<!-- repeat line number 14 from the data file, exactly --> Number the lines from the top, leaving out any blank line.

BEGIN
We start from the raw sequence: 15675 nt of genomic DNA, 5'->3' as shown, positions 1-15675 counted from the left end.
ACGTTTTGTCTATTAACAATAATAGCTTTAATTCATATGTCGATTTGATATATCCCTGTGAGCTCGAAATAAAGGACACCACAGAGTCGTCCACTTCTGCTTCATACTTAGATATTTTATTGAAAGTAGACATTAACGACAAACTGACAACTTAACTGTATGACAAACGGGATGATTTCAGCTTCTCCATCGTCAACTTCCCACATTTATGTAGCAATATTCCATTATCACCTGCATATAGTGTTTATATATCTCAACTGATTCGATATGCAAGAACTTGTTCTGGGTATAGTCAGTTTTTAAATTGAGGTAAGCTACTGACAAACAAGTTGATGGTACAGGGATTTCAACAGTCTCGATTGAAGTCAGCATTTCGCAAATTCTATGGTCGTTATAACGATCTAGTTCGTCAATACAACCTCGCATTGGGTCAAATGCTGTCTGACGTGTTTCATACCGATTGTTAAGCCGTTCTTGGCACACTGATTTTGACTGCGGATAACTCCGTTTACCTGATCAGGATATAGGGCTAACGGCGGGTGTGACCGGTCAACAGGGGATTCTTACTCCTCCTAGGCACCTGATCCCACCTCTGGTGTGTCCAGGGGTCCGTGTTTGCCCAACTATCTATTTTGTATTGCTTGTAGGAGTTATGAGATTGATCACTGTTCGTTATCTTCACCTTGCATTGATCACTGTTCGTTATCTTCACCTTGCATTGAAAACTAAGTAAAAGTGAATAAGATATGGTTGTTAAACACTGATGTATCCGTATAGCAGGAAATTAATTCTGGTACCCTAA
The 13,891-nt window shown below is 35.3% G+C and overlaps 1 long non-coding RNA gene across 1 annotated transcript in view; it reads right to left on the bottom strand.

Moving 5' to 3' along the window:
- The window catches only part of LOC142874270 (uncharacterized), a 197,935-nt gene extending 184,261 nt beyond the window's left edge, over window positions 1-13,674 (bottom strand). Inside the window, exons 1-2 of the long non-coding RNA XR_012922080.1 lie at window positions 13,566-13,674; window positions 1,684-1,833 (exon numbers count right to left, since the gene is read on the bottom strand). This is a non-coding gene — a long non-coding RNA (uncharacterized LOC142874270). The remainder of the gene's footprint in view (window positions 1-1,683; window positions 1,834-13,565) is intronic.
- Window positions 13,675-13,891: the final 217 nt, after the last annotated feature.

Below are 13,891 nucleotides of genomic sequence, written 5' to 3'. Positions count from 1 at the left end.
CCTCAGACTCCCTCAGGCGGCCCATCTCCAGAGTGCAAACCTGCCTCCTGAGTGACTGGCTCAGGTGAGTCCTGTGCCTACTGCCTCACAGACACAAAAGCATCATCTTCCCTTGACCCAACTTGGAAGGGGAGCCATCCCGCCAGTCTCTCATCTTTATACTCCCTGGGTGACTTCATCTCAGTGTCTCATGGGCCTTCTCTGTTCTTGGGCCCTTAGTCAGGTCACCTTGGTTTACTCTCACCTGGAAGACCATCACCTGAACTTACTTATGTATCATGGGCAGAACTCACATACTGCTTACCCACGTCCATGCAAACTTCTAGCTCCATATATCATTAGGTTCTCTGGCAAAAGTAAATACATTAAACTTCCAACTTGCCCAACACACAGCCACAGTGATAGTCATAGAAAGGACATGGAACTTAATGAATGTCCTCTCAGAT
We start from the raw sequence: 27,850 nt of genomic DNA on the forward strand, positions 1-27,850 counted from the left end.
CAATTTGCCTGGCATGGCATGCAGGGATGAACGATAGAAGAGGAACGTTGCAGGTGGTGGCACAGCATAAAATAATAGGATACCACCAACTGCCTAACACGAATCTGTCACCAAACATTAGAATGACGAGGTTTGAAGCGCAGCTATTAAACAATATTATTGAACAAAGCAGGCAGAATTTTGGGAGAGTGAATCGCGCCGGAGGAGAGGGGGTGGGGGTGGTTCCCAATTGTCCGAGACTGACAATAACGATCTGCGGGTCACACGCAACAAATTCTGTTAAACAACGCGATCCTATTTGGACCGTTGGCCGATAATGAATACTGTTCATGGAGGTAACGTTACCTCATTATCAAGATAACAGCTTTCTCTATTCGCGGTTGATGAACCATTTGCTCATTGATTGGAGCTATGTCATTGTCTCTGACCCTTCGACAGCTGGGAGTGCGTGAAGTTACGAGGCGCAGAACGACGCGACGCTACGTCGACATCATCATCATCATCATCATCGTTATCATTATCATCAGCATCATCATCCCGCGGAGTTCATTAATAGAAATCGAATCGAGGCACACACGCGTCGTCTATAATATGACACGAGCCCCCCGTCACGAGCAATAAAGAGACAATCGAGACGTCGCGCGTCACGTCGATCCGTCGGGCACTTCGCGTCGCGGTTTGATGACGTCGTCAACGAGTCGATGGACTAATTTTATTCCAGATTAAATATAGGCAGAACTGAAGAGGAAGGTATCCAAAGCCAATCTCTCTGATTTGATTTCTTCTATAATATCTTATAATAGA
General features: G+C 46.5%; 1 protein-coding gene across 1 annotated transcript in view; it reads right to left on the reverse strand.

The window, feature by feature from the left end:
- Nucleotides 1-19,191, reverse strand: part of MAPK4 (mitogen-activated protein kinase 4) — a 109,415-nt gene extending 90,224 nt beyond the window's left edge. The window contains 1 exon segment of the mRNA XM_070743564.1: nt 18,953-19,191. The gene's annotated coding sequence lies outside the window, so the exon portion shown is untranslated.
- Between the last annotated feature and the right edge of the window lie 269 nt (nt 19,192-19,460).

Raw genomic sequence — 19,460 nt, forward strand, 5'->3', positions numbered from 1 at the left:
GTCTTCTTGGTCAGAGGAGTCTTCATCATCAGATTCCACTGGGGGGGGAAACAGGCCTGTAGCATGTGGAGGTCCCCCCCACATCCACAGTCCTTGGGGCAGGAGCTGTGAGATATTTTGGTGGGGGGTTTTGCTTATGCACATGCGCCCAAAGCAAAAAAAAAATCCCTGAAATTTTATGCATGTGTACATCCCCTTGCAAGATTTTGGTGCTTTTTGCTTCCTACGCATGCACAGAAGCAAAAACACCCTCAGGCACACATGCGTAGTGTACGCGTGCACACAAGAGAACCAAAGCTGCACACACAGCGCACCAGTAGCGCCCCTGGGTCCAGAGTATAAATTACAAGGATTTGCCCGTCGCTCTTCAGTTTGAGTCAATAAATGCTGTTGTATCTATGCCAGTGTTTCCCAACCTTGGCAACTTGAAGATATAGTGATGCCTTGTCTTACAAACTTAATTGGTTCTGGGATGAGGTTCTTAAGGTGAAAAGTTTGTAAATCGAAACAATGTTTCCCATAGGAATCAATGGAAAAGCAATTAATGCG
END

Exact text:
- Between the last annotated feature and the right edge of the window lie 269 nt (nt 19,192-19,460).